Small businesses and start-ups will push the use of cloud computing into the IT mainstream as security concerns continue to hinder take up among larger firms.
Steve O'Donnell, a member of the Institute of Electrical and Electronic Engineers' cloud technology division, explained that the needs of small companies are perfectly met by cloud technologies.
"Start-ups need to be agile. They're concerned about costs and speed of execution but not about risks, so they adopt cloud platforms quickly, such as Gmail, customer relationship management and accounting platforms," he said.
"Start-ups doing cloud and then moving up [as they grow] will definitely drive cloud, and so will students and young IT professionals who will drag their enterprises into the 21st century."
However, O'Donnell explained that issues around reliability, data security, privacy and compliance all present obstacles for many larger firms that will take time to overcome.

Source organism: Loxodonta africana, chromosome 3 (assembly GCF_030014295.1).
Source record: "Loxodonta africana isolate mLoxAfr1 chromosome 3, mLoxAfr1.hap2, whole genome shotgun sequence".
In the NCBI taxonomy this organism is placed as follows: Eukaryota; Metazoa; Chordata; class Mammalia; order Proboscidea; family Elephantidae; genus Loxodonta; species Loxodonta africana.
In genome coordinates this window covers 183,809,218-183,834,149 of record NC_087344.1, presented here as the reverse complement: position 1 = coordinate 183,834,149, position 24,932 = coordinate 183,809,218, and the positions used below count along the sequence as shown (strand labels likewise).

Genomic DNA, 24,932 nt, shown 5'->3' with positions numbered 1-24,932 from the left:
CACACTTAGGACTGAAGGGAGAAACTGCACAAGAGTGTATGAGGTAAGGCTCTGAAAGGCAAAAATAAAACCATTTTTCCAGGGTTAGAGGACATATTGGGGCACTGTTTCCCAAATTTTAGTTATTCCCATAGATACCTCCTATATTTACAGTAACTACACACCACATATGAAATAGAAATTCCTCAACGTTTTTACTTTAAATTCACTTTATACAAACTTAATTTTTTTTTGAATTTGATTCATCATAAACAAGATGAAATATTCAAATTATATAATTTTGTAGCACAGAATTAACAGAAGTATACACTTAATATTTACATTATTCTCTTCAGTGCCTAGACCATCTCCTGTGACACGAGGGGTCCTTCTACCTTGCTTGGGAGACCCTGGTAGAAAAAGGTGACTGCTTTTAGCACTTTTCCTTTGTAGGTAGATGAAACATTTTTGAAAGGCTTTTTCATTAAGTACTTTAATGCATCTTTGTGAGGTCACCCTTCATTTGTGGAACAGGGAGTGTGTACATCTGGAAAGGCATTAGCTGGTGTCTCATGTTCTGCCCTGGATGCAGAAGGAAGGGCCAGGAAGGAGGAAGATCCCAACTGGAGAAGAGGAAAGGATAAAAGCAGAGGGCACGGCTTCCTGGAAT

"Larger enterprises are market leaders and have a lot more to lose so are far more risk averse and are more concerned about issues of security than increasing their agility," he said.
"They often don't trust the cloud and, while most firms will put non-critical applications in the cloud, there is resistance to putting critical investments in the cloud."
O'Donnell also noted that many larger companies use two cloud vendors for key services to provide resilience against potential outages.
"By running with two vendors if one fails there is still availability with the second. This may mitigate the cost savings, but enterprises are willing to do this to ensure continuity and data recovery," he said.
The V3 Virtual Cloud Summit is taking place all day on Tuesday 27 September, so if you haven't already, register here to attend the other sessions.